What happened here was FOUR MONTHS rainfall falling in a hour or so. It would cost hundreds of thousands of pounds to design an implement a drainage system that could cope with that volume of water.

Canvey has geology against it for starters, it's a natural basin requiring pumps to remove excessive surface water and by all accounts the "pumping" issue is being looked at. The authorities are also looking at the Island as a whole to see what can be done to prevent such widespread flooding in future.

Provided the drains/sewers are kept clean and free of debris and the pumps do their job, homes shouldn't get flooded in this type of event.

However, I'm sure if the residents would be willing to stump up the extra cash in the form of increased Council Tax the authorities would be more than happy to look at improving the drainage network.
Whilst I do feel the people who have been affected frustrations, 99.9% of the time, the drainage system is more than adequate to cope with heavy downpours. What happened here was FOUR MONTHS rainfall falling in a hour or so. It would cost hundreds of thousands of pounds to design an implement a drainage system that could cope with that volume of water. Canvey has geology against it for starters, it's a natural basin requiring pumps to remove excessive surface water and by all accounts the "pumping" issue is being looked at. The authorities are also looking at the Island as a whole to see what can be done to prevent such widespread flooding in future. Provided the drains/sewers are kept clean and free of debris and the pumps do their job, homes shouldn't get flooded in this type of event. However, I'm sure if the residents would be willing to stump up the extra cash in the form of increased Council Tax the authorities would be more than happy to look at improving the drainage network. Russ13
  • Score: -3

1:10pm Thu 31 Jul 14

ThisYear says...

Is that a drain he is pointing to?
Is that a drain he is pointing to? ThisYear
  • Score: 3

7:35pm Thu 31 Jul 14

iknowbetter says...

Russ13 wrote:
Whilst I do feel the people who have been affected frustrations, 99.9% of the time, the drainage system is more than adequate to cope with heavy downpours.

What happened here was FOUR MONTHS rainfall falling in a hour or so. It would cost hundreds of thousands of pounds to design an implement a drainage system that could cope with that volume of water.

Canvey has geology against it for starters, it's a natural basin requiring pumps to remove excessive surface water and by all accounts the "pumping" issue is being looked at. The authorities are also looking at the Island as a whole to see what can be done to prevent such widespread flooding in future.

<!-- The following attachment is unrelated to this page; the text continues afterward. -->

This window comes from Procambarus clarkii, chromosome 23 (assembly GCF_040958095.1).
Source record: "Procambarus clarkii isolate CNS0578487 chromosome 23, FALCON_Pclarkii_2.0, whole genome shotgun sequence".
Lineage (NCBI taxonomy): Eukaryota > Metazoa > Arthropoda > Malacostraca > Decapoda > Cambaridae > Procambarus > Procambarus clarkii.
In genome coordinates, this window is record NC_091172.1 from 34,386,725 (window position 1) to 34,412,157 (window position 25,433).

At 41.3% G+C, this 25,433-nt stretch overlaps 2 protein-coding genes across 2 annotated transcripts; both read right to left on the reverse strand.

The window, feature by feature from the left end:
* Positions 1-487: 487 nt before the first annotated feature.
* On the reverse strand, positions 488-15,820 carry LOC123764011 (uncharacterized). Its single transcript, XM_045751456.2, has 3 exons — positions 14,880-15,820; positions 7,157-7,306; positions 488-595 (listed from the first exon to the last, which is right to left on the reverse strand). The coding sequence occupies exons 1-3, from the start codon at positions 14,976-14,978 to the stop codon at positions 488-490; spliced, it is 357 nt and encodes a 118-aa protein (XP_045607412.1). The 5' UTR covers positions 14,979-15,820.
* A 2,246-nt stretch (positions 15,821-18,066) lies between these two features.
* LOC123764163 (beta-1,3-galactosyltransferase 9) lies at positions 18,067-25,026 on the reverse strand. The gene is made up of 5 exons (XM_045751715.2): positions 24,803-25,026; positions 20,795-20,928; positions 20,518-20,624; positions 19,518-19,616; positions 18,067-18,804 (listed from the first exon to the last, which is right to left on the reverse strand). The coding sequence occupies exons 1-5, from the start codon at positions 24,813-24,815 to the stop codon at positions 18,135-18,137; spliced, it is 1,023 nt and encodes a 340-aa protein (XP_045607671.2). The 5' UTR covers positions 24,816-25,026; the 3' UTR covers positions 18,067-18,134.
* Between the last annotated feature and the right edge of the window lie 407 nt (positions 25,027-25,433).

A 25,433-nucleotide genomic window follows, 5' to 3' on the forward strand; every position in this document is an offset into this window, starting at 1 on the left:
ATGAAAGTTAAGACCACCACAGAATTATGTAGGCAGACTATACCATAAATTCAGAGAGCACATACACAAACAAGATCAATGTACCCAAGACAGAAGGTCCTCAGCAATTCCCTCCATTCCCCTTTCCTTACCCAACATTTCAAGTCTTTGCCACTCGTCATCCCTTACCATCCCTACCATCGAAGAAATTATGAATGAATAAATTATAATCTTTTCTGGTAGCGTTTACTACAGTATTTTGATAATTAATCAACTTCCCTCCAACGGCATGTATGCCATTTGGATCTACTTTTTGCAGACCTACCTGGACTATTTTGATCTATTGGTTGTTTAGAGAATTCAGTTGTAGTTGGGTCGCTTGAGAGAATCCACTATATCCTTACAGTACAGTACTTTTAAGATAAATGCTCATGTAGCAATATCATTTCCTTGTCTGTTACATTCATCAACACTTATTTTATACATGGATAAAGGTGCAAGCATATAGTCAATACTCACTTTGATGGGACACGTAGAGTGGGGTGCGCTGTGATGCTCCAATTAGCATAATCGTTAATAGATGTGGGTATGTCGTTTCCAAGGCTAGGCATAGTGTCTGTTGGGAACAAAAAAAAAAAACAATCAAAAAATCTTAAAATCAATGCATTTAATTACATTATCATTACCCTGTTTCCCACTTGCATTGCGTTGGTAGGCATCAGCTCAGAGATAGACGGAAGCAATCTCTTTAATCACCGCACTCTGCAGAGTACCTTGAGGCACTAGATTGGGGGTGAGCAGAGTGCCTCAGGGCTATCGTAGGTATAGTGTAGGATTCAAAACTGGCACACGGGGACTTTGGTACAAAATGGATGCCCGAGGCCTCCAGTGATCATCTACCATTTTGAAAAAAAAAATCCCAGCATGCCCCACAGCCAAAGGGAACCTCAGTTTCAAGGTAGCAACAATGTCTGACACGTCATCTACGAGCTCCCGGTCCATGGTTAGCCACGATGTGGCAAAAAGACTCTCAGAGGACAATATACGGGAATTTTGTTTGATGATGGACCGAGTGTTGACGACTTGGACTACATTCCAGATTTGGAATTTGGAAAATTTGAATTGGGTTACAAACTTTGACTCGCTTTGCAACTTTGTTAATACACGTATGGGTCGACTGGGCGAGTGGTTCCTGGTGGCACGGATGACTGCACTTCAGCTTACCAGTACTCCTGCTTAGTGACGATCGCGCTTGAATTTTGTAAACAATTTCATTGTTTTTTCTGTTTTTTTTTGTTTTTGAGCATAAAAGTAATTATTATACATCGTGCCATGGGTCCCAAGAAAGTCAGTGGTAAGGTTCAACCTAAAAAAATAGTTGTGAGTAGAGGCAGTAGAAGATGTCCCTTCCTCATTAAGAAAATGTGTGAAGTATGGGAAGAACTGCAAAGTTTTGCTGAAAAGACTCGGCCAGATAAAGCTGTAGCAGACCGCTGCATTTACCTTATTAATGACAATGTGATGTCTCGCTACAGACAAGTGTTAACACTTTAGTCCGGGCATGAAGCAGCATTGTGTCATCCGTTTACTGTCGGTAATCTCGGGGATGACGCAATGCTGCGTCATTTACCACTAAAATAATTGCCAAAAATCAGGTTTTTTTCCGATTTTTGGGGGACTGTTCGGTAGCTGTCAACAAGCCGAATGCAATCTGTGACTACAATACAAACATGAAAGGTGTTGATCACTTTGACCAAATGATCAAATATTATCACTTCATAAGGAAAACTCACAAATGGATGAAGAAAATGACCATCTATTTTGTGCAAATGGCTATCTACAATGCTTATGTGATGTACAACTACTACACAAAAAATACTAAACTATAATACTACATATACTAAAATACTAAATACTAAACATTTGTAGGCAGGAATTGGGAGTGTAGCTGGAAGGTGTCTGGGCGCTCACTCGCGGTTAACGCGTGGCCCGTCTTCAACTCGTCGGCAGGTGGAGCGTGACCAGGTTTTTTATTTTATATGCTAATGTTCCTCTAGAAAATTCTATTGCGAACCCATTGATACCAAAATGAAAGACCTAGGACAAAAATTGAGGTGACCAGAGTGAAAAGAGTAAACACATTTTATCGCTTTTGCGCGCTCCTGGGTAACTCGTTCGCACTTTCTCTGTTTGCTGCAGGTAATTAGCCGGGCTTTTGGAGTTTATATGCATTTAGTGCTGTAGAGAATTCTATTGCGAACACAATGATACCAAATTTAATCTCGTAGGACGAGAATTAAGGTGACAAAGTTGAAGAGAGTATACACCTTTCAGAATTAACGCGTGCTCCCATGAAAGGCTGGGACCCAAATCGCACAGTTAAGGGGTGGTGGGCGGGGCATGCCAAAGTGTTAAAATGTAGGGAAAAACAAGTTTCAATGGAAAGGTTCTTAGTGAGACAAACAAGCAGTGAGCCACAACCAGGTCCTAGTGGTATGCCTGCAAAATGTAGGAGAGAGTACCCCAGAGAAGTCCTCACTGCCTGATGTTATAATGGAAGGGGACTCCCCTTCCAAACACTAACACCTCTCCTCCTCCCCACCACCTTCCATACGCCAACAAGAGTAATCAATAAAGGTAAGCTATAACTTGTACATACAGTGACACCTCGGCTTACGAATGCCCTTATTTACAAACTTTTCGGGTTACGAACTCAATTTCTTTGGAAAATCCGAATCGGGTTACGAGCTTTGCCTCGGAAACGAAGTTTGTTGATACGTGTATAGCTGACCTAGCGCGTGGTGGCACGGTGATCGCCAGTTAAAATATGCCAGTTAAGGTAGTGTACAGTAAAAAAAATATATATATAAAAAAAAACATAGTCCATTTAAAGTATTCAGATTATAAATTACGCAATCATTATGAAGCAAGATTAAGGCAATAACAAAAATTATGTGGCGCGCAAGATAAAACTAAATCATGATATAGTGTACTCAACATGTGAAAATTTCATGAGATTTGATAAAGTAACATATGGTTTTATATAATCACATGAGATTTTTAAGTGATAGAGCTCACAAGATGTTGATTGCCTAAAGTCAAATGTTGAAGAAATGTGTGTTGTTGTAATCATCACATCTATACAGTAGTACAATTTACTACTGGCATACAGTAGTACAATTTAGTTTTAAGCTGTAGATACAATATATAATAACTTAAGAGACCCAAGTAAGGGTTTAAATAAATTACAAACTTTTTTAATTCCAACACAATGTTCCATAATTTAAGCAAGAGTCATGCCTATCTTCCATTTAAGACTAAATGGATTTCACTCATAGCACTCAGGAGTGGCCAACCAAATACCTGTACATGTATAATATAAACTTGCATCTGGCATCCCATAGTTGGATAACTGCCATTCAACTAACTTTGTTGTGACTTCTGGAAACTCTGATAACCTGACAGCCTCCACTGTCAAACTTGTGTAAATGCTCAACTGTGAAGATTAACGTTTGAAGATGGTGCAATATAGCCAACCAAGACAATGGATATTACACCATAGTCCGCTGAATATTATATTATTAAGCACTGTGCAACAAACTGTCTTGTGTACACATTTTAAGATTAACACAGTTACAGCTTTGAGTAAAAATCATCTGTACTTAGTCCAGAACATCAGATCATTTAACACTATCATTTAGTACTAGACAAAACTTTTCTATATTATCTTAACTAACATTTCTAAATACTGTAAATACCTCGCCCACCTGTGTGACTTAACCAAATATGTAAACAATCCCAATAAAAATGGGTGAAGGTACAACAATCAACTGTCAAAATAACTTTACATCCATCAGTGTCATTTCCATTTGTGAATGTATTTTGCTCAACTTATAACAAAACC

Provided the drains/sewers are kept clean and free of debris and the pumps do their job, homes shouldn't get flooded in this type of event.

However, I'm sure if the residents would be willing to stump up the extra cash in the form of increased Council Tax the authorities would be more than happy to look at improving the drainage network.
Council Tax??? Surface water is maintained by the Waterboard, it was taken over a few years back from the Council.
[quote][p][bold]Russ13[/bold] wrote: Whilst I do feel the people who have been affected frustrations, 99.9% of the time, the drainage system is more than adequate to cope with heavy downpours. What happened here was FOUR MONTHS rainfall falling in a hour or so. It would cost hundreds of thousands of pounds to design an implement a drainage system that could cope with that volume of water. Canvey has geology against it for starters, it's a natural basin requiring pumps to remove excessive surface water and by all accounts the "pumping" issue is being looked at. The authorities are also looking at the Island as a whole to see what can be done to prevent such widespread flooding in future. Provided the drains/sewers are kept clean and free of debris and the pumps do their job, homes shouldn't get flooded in this type of event. However, I'm sure if the residents would be willing to stump up the extra cash in the form of increased Council Tax the authorities would be more than happy to look at improving the drainage network.[/p][/quote]Council Tax??? Surface water is maintained by the Waterboard, it was taken over a few years back from the Council. iknowbetter
  • Score: 0